It was great to have my first job in education be working directly at the school level and focusing on the school’s routines and procedures, who the people were, and what their roles were. During my EP Fellowship, I created a charter school operations manual and worked closely with the operations team on the ground. It gave me an appreciation for the level of detail you need to understand before you can propose a workable solution or actionable recommendation.  

The other thing I appreciated about EP was having the opportunity to talk with other Fellows who had radically different views than I did about urban education. We had some interesting debates where I started to broaden some of my views that were previously fairly narrow. I really enjoyed being exposed to a wide range of ideas and opinions.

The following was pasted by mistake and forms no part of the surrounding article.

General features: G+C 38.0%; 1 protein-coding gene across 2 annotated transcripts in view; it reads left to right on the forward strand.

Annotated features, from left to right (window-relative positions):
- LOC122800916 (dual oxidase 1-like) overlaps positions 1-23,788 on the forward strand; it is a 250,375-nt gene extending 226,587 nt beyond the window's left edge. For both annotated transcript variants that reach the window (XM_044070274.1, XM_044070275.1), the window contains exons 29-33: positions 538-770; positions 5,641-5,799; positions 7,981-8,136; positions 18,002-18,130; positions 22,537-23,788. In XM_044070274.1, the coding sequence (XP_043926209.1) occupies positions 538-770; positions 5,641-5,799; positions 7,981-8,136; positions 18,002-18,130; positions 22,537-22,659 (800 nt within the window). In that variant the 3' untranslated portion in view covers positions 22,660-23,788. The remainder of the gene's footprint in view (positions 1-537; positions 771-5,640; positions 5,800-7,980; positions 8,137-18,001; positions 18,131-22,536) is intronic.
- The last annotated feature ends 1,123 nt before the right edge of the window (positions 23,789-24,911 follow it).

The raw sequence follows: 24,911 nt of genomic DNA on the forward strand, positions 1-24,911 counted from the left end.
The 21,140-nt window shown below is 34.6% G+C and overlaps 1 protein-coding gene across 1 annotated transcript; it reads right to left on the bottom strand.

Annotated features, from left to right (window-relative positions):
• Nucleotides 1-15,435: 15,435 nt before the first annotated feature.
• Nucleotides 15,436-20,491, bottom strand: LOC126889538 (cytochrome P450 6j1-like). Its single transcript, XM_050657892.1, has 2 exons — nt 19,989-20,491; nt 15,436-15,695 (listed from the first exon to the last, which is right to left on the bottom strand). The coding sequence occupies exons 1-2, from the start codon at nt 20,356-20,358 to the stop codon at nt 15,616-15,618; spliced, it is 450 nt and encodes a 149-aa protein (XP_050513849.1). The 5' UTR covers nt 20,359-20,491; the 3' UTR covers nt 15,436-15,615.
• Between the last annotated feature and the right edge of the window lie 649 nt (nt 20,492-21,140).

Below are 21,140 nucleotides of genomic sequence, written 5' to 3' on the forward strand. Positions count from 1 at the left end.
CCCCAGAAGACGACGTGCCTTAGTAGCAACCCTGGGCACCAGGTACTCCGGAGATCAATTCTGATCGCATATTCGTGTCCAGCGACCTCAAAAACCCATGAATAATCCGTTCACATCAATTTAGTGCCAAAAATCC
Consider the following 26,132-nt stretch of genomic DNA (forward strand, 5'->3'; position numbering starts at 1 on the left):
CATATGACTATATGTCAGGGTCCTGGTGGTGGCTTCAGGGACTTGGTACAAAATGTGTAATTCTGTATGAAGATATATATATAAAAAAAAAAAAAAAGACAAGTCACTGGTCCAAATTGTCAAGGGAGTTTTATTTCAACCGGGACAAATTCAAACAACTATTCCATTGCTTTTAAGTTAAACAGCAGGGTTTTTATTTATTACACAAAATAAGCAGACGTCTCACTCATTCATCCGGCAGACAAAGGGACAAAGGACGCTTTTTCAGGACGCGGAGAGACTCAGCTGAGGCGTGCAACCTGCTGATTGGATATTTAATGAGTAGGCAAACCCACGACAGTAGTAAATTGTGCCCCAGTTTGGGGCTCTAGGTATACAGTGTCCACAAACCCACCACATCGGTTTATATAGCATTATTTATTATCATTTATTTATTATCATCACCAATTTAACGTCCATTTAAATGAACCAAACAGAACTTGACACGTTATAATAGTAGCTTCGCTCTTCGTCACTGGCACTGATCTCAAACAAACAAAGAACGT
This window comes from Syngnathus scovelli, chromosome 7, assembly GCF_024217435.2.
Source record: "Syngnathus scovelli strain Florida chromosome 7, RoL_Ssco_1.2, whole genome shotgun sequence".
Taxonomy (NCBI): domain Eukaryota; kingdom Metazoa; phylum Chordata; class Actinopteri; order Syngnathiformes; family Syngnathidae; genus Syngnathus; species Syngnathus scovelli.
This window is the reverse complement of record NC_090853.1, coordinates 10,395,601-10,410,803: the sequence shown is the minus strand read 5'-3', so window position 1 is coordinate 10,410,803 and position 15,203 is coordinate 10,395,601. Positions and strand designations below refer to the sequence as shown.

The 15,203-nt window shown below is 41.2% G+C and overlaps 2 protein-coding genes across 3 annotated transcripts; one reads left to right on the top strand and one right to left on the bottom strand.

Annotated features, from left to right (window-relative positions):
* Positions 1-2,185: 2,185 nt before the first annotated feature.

3. Tell me about your current role with Lawrence Public Schools. What lessons from your Fellowship do you use in your role there?

My title is Chief Redesign Officer. Basically, I manage the development and implementation of new initiatives for a district undergoing a lot of change.  

The whole premise in Lawrence Public Schools (LPS) is to transform the district into an “open architecture” system.  This means the district shifts from being a top-down compliance manager of schools to supporting individual schools as the unit of change.  

LPS schools have as much flexibility to design their own programs as charter schools do in other settings, with teams of teachers and principals working together at the school level to make these decisions.  However, in LPS, all schools are unionized and neighborhood-based, and follow a common set of baseline policies to ensure equity across the district.

Moving to an open architecture system where much more of the work is happening at the school-level—but on a level playing field for all schools—means nearly every centralized policy needs to change, from budget, to union relations, to academic policies and supports, to talent management.